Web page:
Published On: Thu, May 26th, 2022

A look at the Queen’s Cullinan Diamonds collection weighing over 1000 carats

The Cullinan Diamond is the largest diamond ever found, and it was unearthed near Pretoria in South Africa in the early 20th Century. Uncut, the enormous gem weighed 3,106 carats and it was presented to King Edward VII by the Transvaal government in 1907, in the hopes of building a good relationship between Britain and South Africa in the aftermath of the Boer War. The diamond was cut into nine large stones, some of which take pride of place in the Crown Jewels, and nearly 100 small brilliants were also created. spoke to Daniel O’Farrell; Founder, Bespoke Jeweller and Diamond Expert at DC Jewellery, about the Cullinan Diamond collection.

Cullinan I and II – The Great Star of Africa and the Second Star of Africa

The two largest Cullinan Diamonds are part of the Queen’s Crown Jewels, and the Great Star of Africa is the pendeloque-cut centrepiece of the Sovereign’s Sceptre with Cross.

The Cullinan II, or the Second Star of Africa, was incorporated into the Imperial State Crown and has been worn by the Queen on important state occasions throughout her reign and at her 1953 coronation.

The task of cutting the Cullinan Diamond was delegated to the Asschers of Amsterdam, the masterminds behind the iconic Asscher-cut diamond that remains popular today.

Mr O’Farrell said: “The larger of the two called Cullinan I, the Greater Star of Africa, is a pear-shaped diamond of 76 facets, weighing around 530.2 carats and measuring around one inch in thickness at its deepest segment.

“Cullinan II, the Lesser Star of Africa is a cushion-shaped diamond of 317.4 carats. Cullinans I and II were fitted with loops to be worn as a brooch, where Cullinan I was suspended from Cullinan II.”

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Mr O’Farrell explained: “Cullinan III is a second pear-shaped diamond of 94.4 carats, while Cullinan IV is a square-shaped diamond of 63.6 carats.

“Cullinan III is suspended from Cullinan IV to form the second most expensive royal jewel, worth over £50 million, known fondly as ‘Granny’s Chips’.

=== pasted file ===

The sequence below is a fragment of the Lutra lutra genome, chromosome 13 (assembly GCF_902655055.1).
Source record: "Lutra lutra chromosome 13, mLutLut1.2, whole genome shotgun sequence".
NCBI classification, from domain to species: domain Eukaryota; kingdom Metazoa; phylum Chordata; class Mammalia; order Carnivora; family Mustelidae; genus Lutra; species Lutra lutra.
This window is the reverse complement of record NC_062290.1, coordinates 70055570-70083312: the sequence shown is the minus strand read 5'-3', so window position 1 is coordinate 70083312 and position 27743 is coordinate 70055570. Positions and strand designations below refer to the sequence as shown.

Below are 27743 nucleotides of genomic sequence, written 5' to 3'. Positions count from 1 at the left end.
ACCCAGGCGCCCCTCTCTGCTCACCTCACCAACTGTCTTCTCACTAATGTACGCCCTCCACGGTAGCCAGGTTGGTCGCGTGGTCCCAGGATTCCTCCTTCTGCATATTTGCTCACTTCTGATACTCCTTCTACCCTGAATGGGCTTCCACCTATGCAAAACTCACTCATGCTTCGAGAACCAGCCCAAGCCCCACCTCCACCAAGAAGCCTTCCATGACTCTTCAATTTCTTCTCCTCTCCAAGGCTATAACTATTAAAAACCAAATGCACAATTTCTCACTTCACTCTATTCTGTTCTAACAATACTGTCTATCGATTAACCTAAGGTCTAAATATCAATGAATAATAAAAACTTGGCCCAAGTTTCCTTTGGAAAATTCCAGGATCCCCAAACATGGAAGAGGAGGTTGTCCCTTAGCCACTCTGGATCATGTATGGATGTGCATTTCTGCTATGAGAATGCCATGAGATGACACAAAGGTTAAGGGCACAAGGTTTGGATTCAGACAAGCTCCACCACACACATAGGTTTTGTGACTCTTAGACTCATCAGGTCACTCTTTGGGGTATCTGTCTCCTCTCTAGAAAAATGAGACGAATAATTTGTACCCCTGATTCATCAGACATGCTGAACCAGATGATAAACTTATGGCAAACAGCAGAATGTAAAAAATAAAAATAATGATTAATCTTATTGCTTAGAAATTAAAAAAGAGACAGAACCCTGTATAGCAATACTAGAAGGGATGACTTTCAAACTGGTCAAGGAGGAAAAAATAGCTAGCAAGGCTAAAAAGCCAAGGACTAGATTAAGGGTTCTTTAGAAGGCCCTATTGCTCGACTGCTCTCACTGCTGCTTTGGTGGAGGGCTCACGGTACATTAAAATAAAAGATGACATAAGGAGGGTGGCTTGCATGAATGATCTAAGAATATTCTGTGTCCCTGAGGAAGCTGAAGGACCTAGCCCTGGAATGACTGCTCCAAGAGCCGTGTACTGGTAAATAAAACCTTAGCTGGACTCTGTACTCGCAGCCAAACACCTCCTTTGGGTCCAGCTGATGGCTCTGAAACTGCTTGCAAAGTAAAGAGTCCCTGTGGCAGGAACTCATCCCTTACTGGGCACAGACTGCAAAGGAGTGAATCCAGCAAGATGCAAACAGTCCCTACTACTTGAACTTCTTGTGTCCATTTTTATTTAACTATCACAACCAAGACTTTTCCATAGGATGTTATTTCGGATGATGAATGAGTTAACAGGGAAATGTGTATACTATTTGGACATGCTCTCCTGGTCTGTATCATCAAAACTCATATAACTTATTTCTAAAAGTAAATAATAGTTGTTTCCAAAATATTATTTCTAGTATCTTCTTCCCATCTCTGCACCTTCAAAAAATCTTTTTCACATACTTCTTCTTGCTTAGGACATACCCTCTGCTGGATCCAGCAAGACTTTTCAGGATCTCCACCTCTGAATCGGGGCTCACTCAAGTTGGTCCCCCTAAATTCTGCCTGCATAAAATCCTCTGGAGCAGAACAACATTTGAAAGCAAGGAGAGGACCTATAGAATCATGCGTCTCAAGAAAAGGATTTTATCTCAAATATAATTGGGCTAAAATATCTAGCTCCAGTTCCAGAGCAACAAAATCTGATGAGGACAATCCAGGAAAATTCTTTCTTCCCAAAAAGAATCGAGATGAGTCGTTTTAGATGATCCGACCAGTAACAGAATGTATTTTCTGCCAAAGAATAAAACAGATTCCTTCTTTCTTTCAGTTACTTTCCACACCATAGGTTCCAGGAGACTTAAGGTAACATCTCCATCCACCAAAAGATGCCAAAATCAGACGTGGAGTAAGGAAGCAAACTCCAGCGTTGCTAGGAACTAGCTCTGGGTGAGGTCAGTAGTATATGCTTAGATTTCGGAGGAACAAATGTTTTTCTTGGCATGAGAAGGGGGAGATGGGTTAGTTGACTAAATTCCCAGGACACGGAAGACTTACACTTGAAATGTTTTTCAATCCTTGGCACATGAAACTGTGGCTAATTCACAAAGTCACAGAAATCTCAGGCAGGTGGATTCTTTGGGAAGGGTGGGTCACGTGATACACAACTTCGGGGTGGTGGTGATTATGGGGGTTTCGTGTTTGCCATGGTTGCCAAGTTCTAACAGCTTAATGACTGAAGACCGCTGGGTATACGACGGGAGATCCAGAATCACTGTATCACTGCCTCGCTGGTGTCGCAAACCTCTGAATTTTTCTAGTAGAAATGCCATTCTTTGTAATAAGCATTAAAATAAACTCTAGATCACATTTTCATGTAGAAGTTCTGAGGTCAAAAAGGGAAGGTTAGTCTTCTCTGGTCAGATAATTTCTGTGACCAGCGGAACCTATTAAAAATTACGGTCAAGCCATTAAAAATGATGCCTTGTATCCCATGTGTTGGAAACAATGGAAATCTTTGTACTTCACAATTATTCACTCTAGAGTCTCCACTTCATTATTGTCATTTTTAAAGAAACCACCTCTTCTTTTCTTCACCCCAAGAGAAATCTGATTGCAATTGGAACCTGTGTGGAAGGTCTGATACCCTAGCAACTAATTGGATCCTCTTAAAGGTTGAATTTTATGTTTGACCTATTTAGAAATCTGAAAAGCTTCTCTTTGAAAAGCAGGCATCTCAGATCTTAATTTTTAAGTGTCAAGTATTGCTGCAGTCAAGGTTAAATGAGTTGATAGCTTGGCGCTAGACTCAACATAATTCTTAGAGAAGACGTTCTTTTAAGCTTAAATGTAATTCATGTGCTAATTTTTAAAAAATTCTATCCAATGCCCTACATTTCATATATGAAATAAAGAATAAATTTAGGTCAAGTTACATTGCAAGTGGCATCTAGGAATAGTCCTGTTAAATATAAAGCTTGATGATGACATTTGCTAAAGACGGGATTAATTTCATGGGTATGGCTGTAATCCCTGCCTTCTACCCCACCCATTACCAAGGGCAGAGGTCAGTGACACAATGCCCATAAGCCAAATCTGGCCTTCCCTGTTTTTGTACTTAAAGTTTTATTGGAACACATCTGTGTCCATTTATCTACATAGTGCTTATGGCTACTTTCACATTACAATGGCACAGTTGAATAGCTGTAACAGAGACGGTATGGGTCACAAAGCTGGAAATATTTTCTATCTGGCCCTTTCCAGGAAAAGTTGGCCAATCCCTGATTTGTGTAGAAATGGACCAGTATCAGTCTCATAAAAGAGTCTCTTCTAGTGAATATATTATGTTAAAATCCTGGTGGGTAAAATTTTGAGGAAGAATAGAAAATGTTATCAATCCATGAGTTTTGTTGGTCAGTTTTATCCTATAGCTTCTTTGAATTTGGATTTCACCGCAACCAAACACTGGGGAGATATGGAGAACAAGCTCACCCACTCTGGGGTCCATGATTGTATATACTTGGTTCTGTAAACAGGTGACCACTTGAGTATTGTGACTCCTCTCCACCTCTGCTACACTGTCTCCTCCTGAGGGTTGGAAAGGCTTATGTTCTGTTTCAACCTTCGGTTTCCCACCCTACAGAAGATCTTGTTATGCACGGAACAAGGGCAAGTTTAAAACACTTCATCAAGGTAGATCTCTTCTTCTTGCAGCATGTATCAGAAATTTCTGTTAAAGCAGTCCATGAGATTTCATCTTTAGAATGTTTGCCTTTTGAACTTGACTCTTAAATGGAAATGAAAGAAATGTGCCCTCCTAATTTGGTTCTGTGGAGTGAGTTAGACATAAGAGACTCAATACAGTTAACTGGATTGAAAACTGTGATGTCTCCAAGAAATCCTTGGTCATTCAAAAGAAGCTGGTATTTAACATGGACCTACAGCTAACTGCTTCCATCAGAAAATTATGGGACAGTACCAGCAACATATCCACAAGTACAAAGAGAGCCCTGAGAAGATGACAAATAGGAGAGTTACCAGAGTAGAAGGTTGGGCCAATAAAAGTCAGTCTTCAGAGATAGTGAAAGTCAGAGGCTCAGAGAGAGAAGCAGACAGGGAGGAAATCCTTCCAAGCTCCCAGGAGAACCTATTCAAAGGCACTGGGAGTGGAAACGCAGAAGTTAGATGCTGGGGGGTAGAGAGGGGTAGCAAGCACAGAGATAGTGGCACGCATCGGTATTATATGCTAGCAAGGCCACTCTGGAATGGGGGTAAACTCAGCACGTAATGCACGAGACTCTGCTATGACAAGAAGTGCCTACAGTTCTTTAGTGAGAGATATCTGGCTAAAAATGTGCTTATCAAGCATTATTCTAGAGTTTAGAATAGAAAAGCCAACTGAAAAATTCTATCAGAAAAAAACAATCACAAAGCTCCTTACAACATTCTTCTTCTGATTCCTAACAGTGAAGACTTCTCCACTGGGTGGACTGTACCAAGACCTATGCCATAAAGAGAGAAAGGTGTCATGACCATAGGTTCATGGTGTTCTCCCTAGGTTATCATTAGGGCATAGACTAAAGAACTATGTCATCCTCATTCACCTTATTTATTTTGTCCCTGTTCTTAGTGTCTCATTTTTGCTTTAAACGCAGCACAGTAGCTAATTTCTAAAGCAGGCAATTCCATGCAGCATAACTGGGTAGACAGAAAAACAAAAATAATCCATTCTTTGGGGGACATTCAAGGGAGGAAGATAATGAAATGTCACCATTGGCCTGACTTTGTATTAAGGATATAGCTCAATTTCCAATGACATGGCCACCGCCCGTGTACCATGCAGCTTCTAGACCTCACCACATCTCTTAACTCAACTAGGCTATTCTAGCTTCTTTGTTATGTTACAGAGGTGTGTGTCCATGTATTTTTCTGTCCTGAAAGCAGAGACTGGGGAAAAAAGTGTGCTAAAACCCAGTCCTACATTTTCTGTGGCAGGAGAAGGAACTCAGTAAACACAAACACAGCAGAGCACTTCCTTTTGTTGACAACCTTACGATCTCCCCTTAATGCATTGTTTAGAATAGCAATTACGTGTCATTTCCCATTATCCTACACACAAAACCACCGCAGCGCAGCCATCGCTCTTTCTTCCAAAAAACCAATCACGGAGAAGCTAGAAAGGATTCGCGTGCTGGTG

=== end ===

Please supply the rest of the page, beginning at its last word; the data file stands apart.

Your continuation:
“In 1910, the South African government gifted Queen Mary Cullinans III and IV, as well as the rest of the collection of the nine big Cullinan diamonds and all the small chippings.

“Ever the innovator when it came to jewellery, Queen Mary set Cullinans III and IV onto her 1911 coronation crown, later onto her Delhi Durbar Tiara, used them as pendants on her Coronation Necklaces and her Ladies of India emerald necklace and wore them as a brooch to numerous important family functions, including the wedding of the then Princess Elizabeth.”

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“It is reportedly one of Queen Elizabeth II’s favourite brooches, worn most memorably for the official portrait of the Duke of Edinburgh’s 99th birthday.”

Cullinan VI is 11.5 carats and it is a marquise-cut. The stunning gem is often worn as a brooch with the Cullinan VIII oblong-cut diamond that weighs 6.8 carats.

Cullinan VII weighs 8.8 carats and like Cullinan VI is also a marquise-cut, and it often makes an appearance on Queen Mary’s Delhi Durbar necklace.

And the final large diamond weighing in at 4.39 carats is the Cullinan IX, which is a pear-cut stone and was set into a ring.

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